Looking for 'Mo' punch, Red Sox recall much-awaited Vaughn

June 28, 1991|By The Hartford Courant

BOSTON -- By mid-afternoon, he occupied Dana Kiecker's old locker and looked right at home in the Boston Red Sox clubhouse. So natural, it was easy to forget Mo Vaughn hadn't had a major-league at-bat.

Now he will get his chance. The Red Sox finally made the move yesterday they have been talking about for two weeks. They promoted Vaughn to the majors and -- in a surprise development -- manager Joe Morgan established a platoon system between Vaughn and Carlos Quintana at first base. Vaughn, 23, will play against righthanders and Quintana will play against lefties.

When asked if he was upset about the move, Quintana, who is hitting .295 with five homers and 29 RBIs, said, "a little." He has requested to talk to general manager Lou Gorman when the team arrives in Baltimore today for a three-game series. Anticipation of Vaughn's promotion reached a fever pitch lately, as the Red Sox offense has continued to misfire and Vaughn has been cranking out significant numbers at Pawtucket -- .278 average, 14 homers, 50 RBIs.

In another surprise, the Red Sox made room for Vaughn by sending down outfielder Phil Plantier, who had been recalled June 6. Plantier (.235, three RBIs in 17 at-bats) was upset by the decision and did not speak with reporters.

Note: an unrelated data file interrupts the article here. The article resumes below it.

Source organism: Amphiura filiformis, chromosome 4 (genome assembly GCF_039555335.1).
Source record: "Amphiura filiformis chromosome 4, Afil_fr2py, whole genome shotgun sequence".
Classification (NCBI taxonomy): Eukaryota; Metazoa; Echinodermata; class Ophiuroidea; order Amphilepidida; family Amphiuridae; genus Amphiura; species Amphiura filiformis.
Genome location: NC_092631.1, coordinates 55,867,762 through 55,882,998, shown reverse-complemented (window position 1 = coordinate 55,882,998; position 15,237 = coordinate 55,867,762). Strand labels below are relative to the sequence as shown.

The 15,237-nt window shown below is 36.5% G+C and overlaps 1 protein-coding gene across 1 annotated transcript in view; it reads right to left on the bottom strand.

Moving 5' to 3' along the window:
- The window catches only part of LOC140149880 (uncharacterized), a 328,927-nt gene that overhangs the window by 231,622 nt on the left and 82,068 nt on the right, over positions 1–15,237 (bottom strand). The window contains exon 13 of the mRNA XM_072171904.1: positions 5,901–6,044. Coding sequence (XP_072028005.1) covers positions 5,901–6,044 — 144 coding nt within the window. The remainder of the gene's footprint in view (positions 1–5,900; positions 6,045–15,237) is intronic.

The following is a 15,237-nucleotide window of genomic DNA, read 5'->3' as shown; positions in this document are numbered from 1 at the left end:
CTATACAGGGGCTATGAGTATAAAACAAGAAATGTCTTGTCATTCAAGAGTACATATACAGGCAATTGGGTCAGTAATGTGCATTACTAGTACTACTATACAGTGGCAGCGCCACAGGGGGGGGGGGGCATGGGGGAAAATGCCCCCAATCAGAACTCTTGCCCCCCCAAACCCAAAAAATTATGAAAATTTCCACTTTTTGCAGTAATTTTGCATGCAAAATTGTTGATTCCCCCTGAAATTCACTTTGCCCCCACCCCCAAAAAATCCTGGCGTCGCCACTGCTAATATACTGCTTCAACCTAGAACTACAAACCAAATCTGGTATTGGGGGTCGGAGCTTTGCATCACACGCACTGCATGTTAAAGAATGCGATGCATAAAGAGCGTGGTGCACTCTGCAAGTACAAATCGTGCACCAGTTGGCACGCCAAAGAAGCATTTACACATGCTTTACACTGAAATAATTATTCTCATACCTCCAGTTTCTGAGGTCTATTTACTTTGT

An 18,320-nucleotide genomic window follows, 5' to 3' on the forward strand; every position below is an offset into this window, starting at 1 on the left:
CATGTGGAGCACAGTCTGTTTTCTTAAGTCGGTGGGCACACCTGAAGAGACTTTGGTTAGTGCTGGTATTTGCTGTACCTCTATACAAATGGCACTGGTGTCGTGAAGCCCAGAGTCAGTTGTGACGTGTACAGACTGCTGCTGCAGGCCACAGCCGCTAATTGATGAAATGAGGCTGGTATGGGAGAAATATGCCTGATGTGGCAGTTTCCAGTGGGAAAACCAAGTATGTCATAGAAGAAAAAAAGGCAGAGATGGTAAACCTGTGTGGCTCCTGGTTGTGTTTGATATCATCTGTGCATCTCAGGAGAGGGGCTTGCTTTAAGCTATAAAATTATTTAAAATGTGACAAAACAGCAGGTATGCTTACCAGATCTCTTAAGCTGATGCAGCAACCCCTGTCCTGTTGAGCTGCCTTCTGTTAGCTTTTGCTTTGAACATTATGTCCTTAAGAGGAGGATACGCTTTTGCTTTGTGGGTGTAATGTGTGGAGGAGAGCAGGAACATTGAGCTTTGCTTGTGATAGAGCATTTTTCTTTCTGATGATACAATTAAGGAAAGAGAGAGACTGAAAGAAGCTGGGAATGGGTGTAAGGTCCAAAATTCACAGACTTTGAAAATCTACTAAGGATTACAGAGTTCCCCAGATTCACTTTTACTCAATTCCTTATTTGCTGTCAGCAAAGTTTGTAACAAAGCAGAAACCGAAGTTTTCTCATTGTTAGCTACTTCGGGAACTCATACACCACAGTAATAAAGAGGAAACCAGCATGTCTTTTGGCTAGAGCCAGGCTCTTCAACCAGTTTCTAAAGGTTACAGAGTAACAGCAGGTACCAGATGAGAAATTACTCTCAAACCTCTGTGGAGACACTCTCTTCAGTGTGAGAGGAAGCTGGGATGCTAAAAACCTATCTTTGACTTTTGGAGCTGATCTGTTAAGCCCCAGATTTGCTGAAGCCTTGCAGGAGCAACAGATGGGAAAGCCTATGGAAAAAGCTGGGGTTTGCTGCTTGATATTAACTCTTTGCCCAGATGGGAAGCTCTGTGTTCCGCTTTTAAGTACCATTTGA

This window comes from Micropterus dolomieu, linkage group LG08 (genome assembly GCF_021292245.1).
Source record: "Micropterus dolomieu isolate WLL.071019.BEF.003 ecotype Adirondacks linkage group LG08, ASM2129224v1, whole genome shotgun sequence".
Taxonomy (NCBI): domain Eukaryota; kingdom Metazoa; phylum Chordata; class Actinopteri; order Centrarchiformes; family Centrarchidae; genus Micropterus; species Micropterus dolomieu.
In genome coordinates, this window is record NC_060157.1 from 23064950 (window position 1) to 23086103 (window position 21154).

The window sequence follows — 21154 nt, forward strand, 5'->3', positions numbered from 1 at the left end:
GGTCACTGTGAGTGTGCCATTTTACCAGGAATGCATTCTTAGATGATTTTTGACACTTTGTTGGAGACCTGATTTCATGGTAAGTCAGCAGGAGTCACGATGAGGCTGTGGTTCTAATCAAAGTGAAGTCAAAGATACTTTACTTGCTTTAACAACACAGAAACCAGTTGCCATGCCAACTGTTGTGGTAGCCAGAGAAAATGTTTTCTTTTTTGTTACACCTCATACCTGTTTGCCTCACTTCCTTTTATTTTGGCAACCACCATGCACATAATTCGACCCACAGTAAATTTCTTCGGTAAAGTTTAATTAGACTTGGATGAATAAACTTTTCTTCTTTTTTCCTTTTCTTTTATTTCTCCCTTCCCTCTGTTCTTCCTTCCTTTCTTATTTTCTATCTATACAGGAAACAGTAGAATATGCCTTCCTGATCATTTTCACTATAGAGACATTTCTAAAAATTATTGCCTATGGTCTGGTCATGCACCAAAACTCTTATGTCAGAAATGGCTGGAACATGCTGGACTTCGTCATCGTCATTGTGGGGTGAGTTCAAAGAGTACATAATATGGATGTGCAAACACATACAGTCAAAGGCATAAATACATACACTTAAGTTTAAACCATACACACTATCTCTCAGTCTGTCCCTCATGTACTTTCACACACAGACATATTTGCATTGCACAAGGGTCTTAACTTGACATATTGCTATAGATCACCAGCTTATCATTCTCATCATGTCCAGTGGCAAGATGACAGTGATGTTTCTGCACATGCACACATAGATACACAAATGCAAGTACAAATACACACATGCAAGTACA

Morgan had said Wednesday night he wasn't sure who would go down when Vaughn came up, but didn't think it would be Plantier. The Red Sox discussed sending down infielder Mike Brumley or outfielder Kevin Romine, but settled on Plantier.

Vaughn, a Norwalk, Conn., native, was in the lineup last night, playing first and batting sixth against the Yankees. He went 0-for-2 and walked in his first at-bat.

"I've got a job to do. This is my second opportunity," Vaughn said before the game, referring to his disappointing performance (.265, one homer) in spring training. "I'm going to try to capitalize on this one."

Baltimore Sun Articles
Please note the green-lined linked article text has been applied commercially without any involvement from our newsroom editors, reporters or any other editorial staff.